Flawed, but Fair: Updated Guidance for Boards and Investors

A recent Delaware decision, in re Trados Incorporated Shareholder Litigation [1], underscores a director’s responsibilities in “underwater” venture deals. In a 114-page opinion by Vice Chancellor Laster, the court reviewed the sale of Trados Incorporated, whose common stockholders received nothing in the sale of the company after the proceeds were absorbed by preferred stock liquidation preferences and a management incentive plan. Applying an entire fairness analysis, the court held in favor of the defendant directors, finding that, while the sale process was deficient in several ways, the common stock had no economic value and thus no expectation to any proceeds. However, the court was critical of the process employed by the directors and management and, if the common stock of the company had not been valueless, the decision could easily have gone the other way. Friends and clients facing the challenge of maximizing the value of a venture-backed company in which the liquidation preferences of preferred stock outstrip the value of the common should pay particular attention to this case.


The facts of this case should sound familiar to anyone who has been involved in the sale of venture-backed company.

Trados successfully developed and produced language translation software for desktop computing systems. After multiple rounds of investment, Trados’s venture capital (VC) investors held a majority of the company’s voting stock, in the form of convertible preferred shares, and were entitled to designate four of the seven directors on the board.

Trados performed well, but not at a rate that the VCs thought would generate any meaningful level of return on their investments, and the VC-nominated directors began to explore a near-term exit. The board replaced the CEO with one who had M&A process experience, engaged a financial advisor, and established a management incentive plan (MIP), directing a portion of the proceeds of a sale to management.

After initially rejecting an inferior proposal, Trados agreed to be acquired by a strategic buyer. Of the $60 million of aggregate sale proceeds, $7.8 million was distributed to management under the MIP, with the remaining $52.2 million distributed to the VC investors, whose liquidation preference was at that time $57.9 million. Nothing remained of the sale proceeds for the common stockholders. The plaintiff, who owned approximately 5% of the company’s common shares, sued, alleging that the directors had breached their fiduciary duty in approving the sale.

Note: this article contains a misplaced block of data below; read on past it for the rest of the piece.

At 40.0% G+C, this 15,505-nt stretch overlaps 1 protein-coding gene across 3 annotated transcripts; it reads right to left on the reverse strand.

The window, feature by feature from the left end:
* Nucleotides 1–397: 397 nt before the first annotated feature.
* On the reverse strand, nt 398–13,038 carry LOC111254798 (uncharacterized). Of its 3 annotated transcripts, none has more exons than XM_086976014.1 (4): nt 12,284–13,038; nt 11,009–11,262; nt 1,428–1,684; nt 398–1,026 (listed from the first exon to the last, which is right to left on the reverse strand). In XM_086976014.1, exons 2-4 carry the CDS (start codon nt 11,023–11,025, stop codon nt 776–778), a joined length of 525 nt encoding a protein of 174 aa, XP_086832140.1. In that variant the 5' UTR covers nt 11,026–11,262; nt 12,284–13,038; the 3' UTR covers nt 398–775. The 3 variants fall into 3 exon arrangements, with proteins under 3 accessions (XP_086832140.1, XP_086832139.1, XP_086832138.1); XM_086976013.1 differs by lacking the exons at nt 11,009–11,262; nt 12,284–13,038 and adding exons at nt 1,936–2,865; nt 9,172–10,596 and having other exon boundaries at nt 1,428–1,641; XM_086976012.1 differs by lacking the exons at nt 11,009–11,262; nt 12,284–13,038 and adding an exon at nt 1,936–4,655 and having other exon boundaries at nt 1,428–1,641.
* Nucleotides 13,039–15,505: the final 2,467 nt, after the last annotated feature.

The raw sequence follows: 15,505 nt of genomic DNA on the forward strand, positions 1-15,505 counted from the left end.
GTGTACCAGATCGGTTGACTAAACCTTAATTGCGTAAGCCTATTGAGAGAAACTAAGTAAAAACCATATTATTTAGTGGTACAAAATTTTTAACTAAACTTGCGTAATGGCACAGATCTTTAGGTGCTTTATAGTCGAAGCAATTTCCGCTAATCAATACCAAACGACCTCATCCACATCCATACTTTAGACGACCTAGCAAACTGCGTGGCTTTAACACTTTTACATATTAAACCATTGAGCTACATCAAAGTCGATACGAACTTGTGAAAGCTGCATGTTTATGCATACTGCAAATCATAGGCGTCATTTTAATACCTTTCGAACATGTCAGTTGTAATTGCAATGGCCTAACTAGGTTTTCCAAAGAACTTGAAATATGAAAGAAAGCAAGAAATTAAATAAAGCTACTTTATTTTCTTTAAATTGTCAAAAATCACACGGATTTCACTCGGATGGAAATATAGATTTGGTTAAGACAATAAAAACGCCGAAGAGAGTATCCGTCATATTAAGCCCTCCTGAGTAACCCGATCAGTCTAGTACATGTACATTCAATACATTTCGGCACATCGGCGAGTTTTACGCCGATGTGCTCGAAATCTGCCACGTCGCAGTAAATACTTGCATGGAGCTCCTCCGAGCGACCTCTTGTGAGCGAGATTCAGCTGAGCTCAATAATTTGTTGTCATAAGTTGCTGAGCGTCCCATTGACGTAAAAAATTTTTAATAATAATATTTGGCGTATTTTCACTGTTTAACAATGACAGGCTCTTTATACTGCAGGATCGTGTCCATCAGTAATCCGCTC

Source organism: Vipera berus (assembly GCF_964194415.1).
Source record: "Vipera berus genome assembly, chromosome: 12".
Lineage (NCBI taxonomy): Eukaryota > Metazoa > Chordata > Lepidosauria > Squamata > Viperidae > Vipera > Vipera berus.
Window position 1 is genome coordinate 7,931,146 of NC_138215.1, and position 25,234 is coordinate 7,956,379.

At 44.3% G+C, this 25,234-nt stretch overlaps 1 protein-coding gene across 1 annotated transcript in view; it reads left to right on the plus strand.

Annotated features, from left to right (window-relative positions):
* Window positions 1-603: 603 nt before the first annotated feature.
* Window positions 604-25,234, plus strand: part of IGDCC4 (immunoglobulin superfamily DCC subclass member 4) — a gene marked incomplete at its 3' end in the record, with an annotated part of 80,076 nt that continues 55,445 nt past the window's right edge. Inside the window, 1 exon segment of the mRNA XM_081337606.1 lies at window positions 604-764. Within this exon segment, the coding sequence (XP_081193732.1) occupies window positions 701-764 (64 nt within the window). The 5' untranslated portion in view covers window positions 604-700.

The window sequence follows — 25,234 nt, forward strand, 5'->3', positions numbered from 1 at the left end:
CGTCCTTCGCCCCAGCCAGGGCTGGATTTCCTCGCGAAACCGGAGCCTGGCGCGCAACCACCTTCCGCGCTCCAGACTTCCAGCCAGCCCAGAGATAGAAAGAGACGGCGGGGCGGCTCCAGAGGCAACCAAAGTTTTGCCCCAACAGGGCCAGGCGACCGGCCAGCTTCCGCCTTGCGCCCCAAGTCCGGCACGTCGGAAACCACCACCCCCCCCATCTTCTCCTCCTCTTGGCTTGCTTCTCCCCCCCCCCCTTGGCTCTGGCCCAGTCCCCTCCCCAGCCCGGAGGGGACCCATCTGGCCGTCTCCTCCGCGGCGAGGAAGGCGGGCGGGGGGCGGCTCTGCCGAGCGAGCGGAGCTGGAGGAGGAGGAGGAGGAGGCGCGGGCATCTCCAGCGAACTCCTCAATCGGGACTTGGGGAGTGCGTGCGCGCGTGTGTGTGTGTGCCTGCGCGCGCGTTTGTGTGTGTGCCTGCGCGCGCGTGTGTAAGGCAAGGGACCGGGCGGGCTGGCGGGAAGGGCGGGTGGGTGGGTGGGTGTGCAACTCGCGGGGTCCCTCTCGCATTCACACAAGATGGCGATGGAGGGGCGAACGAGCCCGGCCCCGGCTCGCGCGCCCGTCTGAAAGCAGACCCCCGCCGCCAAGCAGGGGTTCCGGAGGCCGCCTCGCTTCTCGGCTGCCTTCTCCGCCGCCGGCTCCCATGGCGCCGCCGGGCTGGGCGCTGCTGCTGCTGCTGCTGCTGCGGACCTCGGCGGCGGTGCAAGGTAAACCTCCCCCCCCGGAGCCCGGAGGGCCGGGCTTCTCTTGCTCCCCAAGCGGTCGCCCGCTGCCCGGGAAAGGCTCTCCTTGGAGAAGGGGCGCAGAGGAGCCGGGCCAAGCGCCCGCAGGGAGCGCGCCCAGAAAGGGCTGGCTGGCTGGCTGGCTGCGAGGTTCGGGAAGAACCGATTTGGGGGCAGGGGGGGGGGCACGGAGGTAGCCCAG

The Court’s Opinion

Directors were Conflicted

In evaluating the board’s actions, the court, having found that six of Trados’s seven directors were neither disinterested nor independent, applied Delaware’s “entire fairness” standard of review, which considers separately both the sale process and sale price and is a steep burden for defendants to overcome. 

The court found that three of the directors who were fiduciaries of the VC funds had inherent conflicts of interest. The CEO and CFO, who also were on the board, were conflicted because they stood to receive material compensation under the MIP and were to be employed by the buyer after the sale.

The remaining conflicted director lacked independence because he had past and present business relationships with one of the VC funds. According to the court, it is rare for independent directors on the boards of VC-backed entities to ever be truly independent, due to their “web of interrelationships.”[2]

Process Ignored the Common Stockholders

In addition to the board conflicts, the sale process was flawed in two ways: (1) the board failed to properly consider the interests of the common stockholders; and (2) the MIP improperly allocated deal consideration to management at the expense of the common stockholders.

According to the court, the directors “did not understand that their job was to maximize the value of the corporation for the benefit of the common stockholders and they refused to recognize the conflicts they faced.”[3]  The record lacked discussions of alternatives to the transaction, and showed instead that the directors were interested only in pursuing the sale process and not in continuing to manage the company as a going concern.

The court also criticized the MIP. Its effect was to remove the value to management of its own common stock while simultaneously disincentivizing management to consider common stockholder interests more generally. After the MIP was funded, the preferred stockholders received 90% of their liquidation preference in the sale and the common stockholders received nothing.  In the court's view, the board did not sufficiently explore different ways to allocate the deal proceeds in the context of the deal in front of them. 

Valuation Trumps in this Case